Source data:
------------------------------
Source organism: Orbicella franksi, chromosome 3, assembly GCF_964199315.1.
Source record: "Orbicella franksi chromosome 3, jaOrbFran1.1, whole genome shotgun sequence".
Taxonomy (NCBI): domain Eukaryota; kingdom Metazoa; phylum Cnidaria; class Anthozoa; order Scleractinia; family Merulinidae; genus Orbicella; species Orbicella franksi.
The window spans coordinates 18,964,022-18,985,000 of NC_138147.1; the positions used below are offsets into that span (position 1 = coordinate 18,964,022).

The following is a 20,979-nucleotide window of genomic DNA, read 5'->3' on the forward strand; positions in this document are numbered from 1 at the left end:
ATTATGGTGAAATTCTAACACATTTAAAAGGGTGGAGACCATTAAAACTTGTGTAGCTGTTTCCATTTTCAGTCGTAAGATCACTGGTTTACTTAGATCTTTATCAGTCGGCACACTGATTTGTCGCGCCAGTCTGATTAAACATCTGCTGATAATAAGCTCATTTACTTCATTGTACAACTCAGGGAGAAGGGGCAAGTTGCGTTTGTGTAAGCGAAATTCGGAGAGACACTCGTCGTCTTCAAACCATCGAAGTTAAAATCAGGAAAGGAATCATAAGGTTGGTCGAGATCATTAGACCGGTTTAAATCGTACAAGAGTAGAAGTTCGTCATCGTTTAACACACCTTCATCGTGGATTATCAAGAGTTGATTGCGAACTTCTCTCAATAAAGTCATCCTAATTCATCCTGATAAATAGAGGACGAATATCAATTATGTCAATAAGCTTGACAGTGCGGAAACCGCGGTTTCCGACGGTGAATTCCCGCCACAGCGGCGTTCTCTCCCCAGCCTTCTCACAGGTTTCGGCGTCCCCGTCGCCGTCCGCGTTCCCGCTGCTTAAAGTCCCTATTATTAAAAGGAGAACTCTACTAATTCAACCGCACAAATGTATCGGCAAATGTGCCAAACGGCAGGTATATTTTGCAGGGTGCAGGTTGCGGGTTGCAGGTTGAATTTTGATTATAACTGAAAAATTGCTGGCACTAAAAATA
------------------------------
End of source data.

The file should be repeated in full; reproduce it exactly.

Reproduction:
Source organism: Orbicella franksi, chromosome 3, assembly GCF_964199315.1.
Source record: "Orbicella franksi chromosome 3, jaOrbFran1.1, whole genome shotgun sequence".
Taxonomy (NCBI): domain Eukaryota; kingdom Metazoa; phylum Cnidaria; class Anthozoa; order Scleractinia; family Merulinidae; genus Orbicella; species Orbicella franksi.
The window spans coordinates 18,964,022-18,985,000 of NC_138147.1; the positions used below are offsets into that span (position 1 = coordinate 18,964,022).

The following is a 20,979-nucleotide window of genomic DNA, read 5'->3' on the forward strand; positions in this document are numbered from 1 at the left end:
ATTATGGTGAAATTCTAACACATTTAAAAGGGTGGAGACCATTAAAACTTGTGTAGCTGTTTCCATTTTCAGTCGTAAGATCACTGGTTTACTTAGATCTTTATCAGTCGGCACACTGATTTGTCGCGCCAGTCTGATTAAACATCTGCTGATAATAAGCTCATTTACTTCATTGTACAACTCAGGGAGAAGGGGCAAGTTGCGTTTGTGTAAGCGAAATTCGGAGAGACACTCGTCGTCTTCAAACCATCGAAGTTAAAATCAGGAAAGGAATCATAAGGTTGGTCGAGATCATTAGACCGGTTTAAATCGTACAAGAGTAGAAGTTCGTCATCGTTTAACACACCTTCATCGTGGATTATCAAGAGTTGATTGCGAACTTCTCTCAATAAAGTCATCCTAATTCATCCTGATAAATAGAGGACGAATATCAATTATGTCAATAAGCTTGACAGTGCGGAAACCGCGGTTTCCGACGGTGAATTCCCGCCACAGCGGCGTTCTCTCCCCAGCCTTCTCACAGGTTTCGGCGTCCCCGTCGCCGTCCGCGTTCCCGCTGCTTAAAGTCCCTATTATTAAAAGGAGAACTCTACTAATTCAACCGCACAAATGTATCGGCAAATGTGCCAAACGGCAGGTATATTTTGCAGGGTGCAGGTTGCGGGTTGCAGGTTGAATTTTGATTATAACTGAAAAATTGCTGGCACTAAAAATA